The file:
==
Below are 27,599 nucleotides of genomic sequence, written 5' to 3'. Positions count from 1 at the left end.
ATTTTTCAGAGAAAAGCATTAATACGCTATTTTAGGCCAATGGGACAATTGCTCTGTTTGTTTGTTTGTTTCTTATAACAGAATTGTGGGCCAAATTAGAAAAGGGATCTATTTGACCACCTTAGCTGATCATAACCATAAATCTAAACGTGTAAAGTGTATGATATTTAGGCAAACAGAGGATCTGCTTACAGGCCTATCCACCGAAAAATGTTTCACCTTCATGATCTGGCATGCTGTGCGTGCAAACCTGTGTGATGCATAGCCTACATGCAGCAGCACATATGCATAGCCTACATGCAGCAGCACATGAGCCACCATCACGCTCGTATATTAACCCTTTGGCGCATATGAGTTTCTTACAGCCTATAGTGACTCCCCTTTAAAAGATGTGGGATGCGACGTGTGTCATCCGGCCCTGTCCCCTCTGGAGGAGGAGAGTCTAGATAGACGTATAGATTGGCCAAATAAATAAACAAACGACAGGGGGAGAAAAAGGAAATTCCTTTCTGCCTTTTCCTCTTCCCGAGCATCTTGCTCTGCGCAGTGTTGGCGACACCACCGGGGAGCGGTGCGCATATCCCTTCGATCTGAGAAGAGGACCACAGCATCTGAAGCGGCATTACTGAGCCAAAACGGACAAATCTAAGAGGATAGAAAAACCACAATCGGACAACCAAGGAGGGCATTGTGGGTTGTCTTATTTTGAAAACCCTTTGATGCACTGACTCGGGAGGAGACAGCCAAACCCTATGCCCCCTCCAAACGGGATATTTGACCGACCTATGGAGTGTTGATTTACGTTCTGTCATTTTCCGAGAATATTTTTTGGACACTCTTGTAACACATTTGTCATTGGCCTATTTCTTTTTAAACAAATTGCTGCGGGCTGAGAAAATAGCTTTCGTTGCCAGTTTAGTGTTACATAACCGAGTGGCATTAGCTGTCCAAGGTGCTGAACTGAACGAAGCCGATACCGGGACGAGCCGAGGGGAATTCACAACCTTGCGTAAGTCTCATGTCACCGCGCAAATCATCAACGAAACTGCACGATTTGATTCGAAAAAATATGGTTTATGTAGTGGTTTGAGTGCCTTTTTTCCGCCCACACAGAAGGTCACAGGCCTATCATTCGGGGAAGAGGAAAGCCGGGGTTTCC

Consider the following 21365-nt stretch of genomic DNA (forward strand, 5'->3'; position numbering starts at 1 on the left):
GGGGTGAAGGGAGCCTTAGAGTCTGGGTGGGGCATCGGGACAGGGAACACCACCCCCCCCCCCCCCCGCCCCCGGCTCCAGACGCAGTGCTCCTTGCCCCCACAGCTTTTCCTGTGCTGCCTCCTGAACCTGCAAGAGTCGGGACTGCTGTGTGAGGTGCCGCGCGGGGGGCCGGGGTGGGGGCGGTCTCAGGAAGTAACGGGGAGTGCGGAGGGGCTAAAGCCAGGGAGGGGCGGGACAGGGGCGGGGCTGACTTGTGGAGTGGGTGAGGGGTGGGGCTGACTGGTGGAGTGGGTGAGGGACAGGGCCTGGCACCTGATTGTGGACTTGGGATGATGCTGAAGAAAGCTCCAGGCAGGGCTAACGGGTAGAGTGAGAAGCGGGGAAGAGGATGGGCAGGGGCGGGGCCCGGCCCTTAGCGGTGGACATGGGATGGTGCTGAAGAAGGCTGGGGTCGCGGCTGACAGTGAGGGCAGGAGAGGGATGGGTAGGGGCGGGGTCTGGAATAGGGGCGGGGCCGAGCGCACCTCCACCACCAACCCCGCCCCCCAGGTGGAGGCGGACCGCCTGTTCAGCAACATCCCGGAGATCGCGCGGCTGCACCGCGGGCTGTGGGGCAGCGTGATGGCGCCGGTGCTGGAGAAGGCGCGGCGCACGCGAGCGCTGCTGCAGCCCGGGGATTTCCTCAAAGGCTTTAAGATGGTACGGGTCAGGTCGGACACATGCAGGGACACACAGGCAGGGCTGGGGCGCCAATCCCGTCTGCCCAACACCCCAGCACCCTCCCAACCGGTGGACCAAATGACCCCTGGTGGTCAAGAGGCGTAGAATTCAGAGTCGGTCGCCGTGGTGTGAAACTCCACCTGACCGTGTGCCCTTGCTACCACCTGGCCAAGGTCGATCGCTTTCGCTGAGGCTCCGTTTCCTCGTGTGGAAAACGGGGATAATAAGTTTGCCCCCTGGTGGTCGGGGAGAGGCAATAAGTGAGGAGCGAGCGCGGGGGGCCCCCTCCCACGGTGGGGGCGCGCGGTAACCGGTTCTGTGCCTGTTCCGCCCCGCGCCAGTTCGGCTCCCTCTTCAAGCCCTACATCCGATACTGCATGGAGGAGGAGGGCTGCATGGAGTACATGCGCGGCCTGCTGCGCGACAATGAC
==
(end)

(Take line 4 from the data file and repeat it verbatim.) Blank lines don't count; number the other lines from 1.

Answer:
GGGGTGAAGGGAGCCTTAGAGTCTGGGTGGGGCATCGGGACAGGGAACACCACCCCCCCCCCCCCCCGCCCCCGGCTCCAGACGCAGTGCTCCTTGCCCCCACAGCTTTTCCTGTGCTGCCTCCTGAACCTGCAAGAGTCGGGACTGCTGTGTGAGGTGCCGCGCGGGGGGCCGGGGTGGGGGCGGTCTCAGGAAGTAACGGGGAGTGCGGAGGGGCTAAAGCCAGGGAGGGGCGGGACAGGGGCGGGGCTGACTTGTGGAGTGGGTGAGGGGTGGGGCTGACTGGTGGAGTGGGTGAGGGACAGGGCCTGGCACCTGATTGTGGACTTGGGATGATGCTGAAGAAAGCTCCAGGCAGGGCTAACGGGTAGAGTGAGAAGCGGGGAAGAGGATGGGCAGGGGCGGGGCCCGGCCCTTAGCGGTGGACATGGGATGGTGCTGAAGAAGGCTGGGGTCGCGGCTGACAGTGAGGGCAGGAGAGGGATGGGTAGGGGCGGGGTCTGGAATAGGGGCGGGGCCGAGCGCACCTCCACCACCAACCCCGCCCCCCAGGTGGAGGCGGACCGCCTGTTCAGCAACATCCCGGAGATCGCGCGGCTGCACCGCGGGCTGTGGGGCAGCGTGATGGCGCCGGTGCTGGAGAAGGCGCGGCGCACGCGAGCGCTGCTGCAGCCCGGGGATTTCCTCAAAGGCTTTAAGATGGTACGGGTCAGGTCGGACACATGCAGGGACACACAGGCAGGGCTGGGGCGCCAATCCCGTCTGCCCAACACCCCAGCACCCTCCCAACCGGTGGACCAAATGACCCCTGGTGGTCAAGAGGCGTAGAATTCAGAGTCGGTCGCCGTGGTGTGAAACTCCACCTGACCGTGTGCCCTTGCTACCACCTGGCCAAGGTCGATCGCTTTCGCTGAGGCTCCGTTTCCTCGTGTGGAAAACGGGGATAATAAGTTTGCCCCCTGGTGGTCGGGGAGAGGCAATAAGTGAGGAGCGAGCGCGGGGGGCCCCCTCCCACGGTGGGGGCGCGCGGTAACCGGTTCTGTGCCTGTTCCGCCCCGCGCCAGTTCGGCTCCCTCTTCAAGCCCTACATCCGATACTGCATGGAGGAGGAGGGCTGCATGGAGTACATGCGCGGCCTGCTGCGCGACAATGAC